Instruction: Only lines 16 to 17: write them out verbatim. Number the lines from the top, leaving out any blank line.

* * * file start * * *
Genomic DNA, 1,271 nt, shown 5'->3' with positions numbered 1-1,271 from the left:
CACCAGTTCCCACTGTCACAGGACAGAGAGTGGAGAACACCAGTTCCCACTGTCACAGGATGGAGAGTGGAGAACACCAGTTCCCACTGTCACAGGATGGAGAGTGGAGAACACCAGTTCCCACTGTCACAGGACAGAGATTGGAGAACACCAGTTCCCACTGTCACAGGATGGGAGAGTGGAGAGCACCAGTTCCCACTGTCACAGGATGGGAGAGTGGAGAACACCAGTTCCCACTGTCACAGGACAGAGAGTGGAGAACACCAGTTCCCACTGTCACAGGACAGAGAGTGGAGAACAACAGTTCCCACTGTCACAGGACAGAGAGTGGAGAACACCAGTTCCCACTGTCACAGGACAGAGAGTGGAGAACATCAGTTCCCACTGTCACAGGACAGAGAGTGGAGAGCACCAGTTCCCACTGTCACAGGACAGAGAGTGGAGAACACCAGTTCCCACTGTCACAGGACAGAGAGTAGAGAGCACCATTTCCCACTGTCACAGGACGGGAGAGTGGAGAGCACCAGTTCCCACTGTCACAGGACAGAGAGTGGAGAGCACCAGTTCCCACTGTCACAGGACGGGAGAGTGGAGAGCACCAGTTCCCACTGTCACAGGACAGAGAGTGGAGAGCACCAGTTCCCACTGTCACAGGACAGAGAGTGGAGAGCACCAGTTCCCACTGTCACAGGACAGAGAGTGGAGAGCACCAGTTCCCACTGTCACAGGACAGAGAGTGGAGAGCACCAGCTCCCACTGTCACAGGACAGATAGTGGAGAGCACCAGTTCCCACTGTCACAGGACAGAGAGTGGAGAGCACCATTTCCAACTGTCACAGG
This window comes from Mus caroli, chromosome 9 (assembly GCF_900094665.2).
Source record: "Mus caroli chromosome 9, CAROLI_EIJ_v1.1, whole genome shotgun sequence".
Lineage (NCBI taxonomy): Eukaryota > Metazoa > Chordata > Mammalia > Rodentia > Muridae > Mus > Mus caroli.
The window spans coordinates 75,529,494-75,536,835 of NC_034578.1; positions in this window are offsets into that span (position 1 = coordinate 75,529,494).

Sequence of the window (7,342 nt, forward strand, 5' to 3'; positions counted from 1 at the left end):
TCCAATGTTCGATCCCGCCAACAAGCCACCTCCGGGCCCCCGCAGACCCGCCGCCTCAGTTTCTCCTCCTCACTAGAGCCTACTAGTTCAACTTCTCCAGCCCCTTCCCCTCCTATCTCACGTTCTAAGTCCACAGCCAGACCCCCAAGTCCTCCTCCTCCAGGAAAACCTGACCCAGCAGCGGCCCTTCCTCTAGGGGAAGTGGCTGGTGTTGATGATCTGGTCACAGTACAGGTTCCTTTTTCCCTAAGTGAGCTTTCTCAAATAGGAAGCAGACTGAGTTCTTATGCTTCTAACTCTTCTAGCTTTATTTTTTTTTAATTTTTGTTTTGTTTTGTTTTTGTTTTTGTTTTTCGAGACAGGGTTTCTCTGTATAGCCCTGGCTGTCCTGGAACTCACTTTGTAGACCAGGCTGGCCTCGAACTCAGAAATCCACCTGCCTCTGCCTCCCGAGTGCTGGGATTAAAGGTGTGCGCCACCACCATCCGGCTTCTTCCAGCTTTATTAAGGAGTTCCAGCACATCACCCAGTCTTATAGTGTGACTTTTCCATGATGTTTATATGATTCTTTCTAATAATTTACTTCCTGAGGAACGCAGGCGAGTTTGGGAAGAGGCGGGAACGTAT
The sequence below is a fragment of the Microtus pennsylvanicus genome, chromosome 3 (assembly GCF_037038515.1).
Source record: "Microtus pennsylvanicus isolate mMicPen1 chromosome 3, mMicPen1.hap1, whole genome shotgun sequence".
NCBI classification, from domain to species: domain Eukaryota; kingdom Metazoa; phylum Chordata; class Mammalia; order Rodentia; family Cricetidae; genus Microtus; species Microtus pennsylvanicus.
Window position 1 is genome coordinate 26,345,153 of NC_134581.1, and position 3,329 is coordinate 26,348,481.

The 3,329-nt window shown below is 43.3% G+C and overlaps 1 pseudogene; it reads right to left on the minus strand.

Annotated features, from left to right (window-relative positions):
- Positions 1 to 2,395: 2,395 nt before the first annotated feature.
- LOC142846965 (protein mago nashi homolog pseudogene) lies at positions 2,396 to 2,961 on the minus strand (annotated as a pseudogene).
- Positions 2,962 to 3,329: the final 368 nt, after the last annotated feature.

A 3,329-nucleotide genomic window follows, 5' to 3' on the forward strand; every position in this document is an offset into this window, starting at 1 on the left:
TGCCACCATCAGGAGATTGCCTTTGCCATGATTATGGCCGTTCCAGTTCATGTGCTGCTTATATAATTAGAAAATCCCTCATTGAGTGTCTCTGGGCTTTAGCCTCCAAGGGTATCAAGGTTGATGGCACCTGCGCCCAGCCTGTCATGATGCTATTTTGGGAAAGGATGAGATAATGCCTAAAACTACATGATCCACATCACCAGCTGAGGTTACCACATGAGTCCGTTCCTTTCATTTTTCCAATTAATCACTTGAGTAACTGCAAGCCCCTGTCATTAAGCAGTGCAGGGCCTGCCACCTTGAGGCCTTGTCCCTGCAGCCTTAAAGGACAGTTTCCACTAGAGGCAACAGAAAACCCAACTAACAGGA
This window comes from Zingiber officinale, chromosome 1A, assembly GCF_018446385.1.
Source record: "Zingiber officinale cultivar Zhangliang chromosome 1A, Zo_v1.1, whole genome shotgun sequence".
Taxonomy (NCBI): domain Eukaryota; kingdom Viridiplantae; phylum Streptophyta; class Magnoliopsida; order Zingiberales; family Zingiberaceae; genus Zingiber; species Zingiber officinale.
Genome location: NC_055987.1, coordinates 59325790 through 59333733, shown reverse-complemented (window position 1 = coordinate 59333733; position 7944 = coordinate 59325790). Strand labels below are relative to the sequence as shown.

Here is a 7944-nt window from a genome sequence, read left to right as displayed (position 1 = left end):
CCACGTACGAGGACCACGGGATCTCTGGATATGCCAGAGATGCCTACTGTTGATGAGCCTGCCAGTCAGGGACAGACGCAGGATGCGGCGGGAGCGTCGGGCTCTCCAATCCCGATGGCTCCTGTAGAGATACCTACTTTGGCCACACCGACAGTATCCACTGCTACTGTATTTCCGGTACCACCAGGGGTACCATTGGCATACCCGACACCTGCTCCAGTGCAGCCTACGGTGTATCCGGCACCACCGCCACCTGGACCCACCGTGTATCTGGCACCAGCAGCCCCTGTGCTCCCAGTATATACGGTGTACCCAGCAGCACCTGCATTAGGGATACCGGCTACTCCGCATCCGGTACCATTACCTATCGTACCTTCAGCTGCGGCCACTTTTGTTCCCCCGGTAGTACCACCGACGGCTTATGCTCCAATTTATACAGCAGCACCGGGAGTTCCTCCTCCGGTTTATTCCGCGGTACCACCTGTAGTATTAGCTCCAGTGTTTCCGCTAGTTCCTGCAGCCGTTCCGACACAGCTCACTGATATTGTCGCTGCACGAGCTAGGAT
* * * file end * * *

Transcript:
- LOC142846965 (protein mago nashi homolog pseudogene) lies at positions 2,396 to 2,961 on the minus strand (annotated as a pseudogene).
- Positions 2,962 to 3,329: the final 368 nt, after the last annotated feature.